12 hp can make a world of difference. And perhaps even more importantly, when
    you’re cruising in traffic at 65 mph and need some extra oomph to pass, the GS500 motor
    just isn’t there for you unless you downshift, and even then responds lethargically.
    On the other hand, the Ninja still has a nice reserve on hand at 65 mph, without even

    Advantage: Kawasaki

    Though none of the testers could really fault the Suzuki’s transmission, the Ninja wins this category by virtue of two things: An adjustable clutch lever (the Suzi’s isn’t), and Kawasaki’s famous “positive neutral finder” which makes selecting neutral at a stop an effortless business. Both are relatively minor things, but nice touches you don’t usually expect to find on bikes in this price range.

    Advantage: Kawasaki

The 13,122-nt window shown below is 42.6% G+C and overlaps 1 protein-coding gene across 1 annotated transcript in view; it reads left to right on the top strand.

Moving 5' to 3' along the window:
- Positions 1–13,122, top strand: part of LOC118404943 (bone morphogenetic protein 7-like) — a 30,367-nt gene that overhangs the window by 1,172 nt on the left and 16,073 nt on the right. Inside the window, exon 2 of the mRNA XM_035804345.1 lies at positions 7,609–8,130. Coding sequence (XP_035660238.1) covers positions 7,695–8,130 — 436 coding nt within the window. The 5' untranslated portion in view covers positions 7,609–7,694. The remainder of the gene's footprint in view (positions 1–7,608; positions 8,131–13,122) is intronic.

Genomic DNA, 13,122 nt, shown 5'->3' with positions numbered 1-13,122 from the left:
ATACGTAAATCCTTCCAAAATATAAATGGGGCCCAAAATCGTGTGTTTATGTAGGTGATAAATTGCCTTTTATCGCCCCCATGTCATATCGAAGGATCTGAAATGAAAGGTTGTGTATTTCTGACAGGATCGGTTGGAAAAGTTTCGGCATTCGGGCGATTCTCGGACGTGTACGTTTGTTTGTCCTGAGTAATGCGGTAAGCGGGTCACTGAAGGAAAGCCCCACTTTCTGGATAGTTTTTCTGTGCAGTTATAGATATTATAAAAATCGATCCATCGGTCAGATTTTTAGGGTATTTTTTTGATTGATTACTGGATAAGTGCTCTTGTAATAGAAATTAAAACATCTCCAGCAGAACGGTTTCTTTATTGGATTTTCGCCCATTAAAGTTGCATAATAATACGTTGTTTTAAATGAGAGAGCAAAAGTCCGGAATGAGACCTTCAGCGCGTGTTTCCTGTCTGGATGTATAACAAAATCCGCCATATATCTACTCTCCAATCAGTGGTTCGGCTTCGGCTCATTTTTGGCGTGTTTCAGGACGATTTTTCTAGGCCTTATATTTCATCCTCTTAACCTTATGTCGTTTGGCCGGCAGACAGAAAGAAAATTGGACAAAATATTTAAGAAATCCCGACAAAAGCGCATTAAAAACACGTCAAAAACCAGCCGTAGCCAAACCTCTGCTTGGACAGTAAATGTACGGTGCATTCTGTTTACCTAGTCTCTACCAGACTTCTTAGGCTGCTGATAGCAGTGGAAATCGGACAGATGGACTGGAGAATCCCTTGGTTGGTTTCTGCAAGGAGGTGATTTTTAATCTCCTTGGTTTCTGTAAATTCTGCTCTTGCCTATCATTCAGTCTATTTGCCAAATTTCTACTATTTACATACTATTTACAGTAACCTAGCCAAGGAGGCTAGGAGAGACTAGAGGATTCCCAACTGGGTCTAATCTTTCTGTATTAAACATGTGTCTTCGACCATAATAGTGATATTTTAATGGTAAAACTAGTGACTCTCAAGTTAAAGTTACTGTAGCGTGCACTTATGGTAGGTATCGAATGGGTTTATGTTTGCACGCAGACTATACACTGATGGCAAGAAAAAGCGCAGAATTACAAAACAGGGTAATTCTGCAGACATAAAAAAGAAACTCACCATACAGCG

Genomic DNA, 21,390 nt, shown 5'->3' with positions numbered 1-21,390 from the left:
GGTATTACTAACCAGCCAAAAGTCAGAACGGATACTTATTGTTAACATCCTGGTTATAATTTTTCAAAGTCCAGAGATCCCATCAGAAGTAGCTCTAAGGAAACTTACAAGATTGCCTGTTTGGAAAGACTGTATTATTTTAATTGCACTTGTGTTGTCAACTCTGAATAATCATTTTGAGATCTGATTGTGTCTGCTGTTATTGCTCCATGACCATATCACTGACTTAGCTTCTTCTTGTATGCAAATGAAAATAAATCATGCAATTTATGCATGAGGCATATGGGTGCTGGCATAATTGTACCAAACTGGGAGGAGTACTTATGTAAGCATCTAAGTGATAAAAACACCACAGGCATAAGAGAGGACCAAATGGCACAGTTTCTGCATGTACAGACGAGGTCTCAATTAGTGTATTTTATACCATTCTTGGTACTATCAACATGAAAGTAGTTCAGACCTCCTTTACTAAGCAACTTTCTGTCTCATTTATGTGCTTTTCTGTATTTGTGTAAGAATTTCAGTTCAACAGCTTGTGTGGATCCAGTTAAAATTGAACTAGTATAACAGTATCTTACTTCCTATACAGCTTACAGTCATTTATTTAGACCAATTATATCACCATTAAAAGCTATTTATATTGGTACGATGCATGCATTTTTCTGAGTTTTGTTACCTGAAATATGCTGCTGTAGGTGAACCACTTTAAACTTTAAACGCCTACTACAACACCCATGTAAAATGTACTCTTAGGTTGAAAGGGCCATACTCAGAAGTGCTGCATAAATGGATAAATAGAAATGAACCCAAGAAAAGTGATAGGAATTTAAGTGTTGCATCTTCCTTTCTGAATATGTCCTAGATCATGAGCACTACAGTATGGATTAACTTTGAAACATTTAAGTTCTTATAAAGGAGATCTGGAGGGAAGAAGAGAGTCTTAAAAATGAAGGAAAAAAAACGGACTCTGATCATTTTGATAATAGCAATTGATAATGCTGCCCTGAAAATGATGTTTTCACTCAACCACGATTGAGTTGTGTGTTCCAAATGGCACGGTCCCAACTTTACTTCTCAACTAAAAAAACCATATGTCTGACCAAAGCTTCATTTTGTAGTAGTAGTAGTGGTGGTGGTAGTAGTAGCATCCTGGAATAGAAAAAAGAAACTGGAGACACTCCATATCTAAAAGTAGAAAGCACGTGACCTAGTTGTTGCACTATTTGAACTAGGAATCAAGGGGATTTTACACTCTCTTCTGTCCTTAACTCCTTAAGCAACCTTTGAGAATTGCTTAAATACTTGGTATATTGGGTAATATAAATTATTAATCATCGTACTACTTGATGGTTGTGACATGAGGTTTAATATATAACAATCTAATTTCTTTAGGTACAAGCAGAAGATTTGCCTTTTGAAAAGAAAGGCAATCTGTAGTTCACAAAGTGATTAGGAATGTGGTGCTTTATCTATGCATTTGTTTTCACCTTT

Here again, the difference is very noticeable. The GS’ ride feels slightly “loose” compared with the Ninja’s, which despite the age of its design, is one of the better riding middleweights on the market. Also, studying the spec sheet, you notice that the
    Ninja also has front forks that are 1mm larger, and therefore a bit stiffer, than the
    Suzuki’s. But regardless of the minor differences in specification, everyone who
    rode it simply felt the Ninja had a much better grip on the road. And when you get into
    the fast twisties, despite the Suzuki’s obvious advantage of being shod with radial tires,
    the Ninja feels more planted and secure. This is also noticeable at highway speeds